Many home improvements will increase the value of your home. Some of those improvements may trigger lower premiums — savings you don’t want to miss. An important step in the renovation process is discussing those changes with your Insurance Agent so they can recalculate your home value to determine whether you’ll need more coverage because of the additional value of your home.
Here’s how some common home upgrades or repairs can affect your homeowners insurance policy by either increasing or lowering the cost.
Adding Home Security: Decrease
A home security system is one of the simplest upgrades a homeowner can make to reduce both policy costs and the risk of loss from burglary, storms, and accidents. Home security may include everything from door sensors and smoke alarms to centrally monitored systems.
Upgrading your roof: Decrease
A new roof is an expensive investment. However, a bad roof can cost you a lot. If your roof leaks, you’re likely to face rotting wood, interior water damage and mold issues. If it’s weak, hail and high-impact storms can break through.
Adding Water Shutoff Devices: Decrease
According to data from the Insurance Information Institute (III), water damage accounted for nearly 30% of losses in 2016, and the average loss between 2012 and 2016 totaled $9,633. Devices that cut off a home’s water supply when they detect damage to pipes, water lines and plumbing can prevent significant damage and save homeowners on their premiums
Building a pool: Increase
A pool may make you the most popular house on the block, but before you plan your first neighborhood pool party, be sure to weigh the advantages against the serious risks that come with adding a pool to your property. If an accident occurs on your property, you could be held liable for any resulting medical or legal expenses and settlements.
Repurposing an empty room as a home office: Increase
If you’re transforming an unused room into a home office because you want to start a home-based business or work from home, you may need to invest in a separate business insurance policy. Most standard home insurance policies will not extend coverage for accidents, theft or other perils that occur on a property being used for business.
That means if the mailman trips in your driveway with a package for your business, you may have to face the liability costs on your own. Further, if you haven’t previously disclosed your home-based business, but still file a home insurance claim for business-related losses, your provider could cancel your policy altogether.
Building an Addition: Increase
When you expand and improve your home, you could likely increase its replacement value. This is the cost to repair or rebuild your home. Some additions that could increase your replacement value include: adding a second-story bedroom, expanding the living room or building a new garage.
After building a new addition, or making updates or other improvements, you may need to increase your coverage because the value of your home, and the cost to rebuild it will likely have increased. Most insurance companies require your Coverage A or dwelling coverage limit be at least 80 percent of the replacement value of your home.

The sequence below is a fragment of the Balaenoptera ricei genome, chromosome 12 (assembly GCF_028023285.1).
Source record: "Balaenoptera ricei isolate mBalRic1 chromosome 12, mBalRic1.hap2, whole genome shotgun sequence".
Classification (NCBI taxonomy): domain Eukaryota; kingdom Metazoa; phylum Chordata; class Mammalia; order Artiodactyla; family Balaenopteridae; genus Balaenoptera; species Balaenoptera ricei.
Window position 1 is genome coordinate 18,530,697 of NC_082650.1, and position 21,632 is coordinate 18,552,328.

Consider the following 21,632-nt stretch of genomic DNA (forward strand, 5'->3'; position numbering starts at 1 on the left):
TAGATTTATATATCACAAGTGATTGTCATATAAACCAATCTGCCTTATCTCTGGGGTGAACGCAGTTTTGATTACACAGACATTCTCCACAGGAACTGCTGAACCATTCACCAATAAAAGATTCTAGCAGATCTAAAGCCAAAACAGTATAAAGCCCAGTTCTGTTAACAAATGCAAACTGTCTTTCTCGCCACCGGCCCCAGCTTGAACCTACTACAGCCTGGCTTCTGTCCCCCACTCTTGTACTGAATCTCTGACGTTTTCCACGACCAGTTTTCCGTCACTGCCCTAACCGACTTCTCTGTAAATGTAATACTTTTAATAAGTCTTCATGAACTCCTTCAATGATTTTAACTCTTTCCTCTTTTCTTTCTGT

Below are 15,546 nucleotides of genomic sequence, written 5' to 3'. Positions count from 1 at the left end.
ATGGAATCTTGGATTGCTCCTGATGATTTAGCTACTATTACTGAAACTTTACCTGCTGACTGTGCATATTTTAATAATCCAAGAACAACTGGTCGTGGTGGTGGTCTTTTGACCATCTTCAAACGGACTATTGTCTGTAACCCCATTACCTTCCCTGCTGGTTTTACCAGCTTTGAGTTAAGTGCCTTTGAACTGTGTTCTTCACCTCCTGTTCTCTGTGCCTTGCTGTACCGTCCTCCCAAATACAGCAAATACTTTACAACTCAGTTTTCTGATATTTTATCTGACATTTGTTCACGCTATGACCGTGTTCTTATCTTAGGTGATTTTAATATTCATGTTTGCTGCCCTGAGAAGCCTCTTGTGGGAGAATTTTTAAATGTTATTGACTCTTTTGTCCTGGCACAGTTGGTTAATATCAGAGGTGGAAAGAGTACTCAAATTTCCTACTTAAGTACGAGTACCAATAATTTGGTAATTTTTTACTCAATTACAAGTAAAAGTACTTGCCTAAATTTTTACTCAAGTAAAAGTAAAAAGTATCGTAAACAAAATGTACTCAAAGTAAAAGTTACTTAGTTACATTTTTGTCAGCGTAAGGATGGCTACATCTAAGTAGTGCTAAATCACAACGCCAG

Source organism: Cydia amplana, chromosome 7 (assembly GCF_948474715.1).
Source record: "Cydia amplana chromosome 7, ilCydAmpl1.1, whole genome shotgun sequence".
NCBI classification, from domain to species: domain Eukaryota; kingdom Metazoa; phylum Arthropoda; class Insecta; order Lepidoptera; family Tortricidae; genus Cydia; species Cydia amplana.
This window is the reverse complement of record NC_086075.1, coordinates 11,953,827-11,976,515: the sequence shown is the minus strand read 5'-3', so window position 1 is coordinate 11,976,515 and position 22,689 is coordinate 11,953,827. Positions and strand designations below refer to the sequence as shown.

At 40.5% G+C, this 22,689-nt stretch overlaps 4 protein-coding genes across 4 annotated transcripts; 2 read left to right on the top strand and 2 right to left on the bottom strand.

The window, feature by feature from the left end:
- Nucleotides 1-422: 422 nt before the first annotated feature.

Upgrading your kitchen or bath: Both
Sometimes nothing can give a house the facelift it needs quite like making over a kitchen into a chef’s dream or a master bathroom into a spa sanctuary. But unless you give your home insurance a makeover, too, the renovation may be at risk. For example, say your insurer based your coverage on a kitchen with laminate countertops and generic cabinets. But then you spend $40,000 on granite countertops, custom cabinets and top-of-the-line appliances. Your existing coverage wouldn’t be sufficient to rebuild your remodeled kitchen after a loss.
If your contractor upgrades the home’s electrical or plumbing systems during a kitchen or bath renovation, you could wind up with an insurance discount.
Do I need to increase my homeowners insurance after renovating?
When you chose your insurance provider, part of your premium was established by your home’s square footage and the cost that would be required to fix or rebuild it. This means that when you increase the value of your home, you also need to increase the cost of your coverage. Without increased coverage, should an event occur, you can be left with loss that will not be covered.
Another thing you need to consider is that If you make significant improvements outside of your home, meaning you add structures like a high-end shed or pool, they will not be covered unless you purchase other structures add-on coverage.
Don’t forget to make copies of your contractor’s insurance
Contractors normally have insurance to protect them and you while they’re on the job. To work on your home, they will need liability, property and worker’s compensation. Get copies of each before signing any type of agreement with them.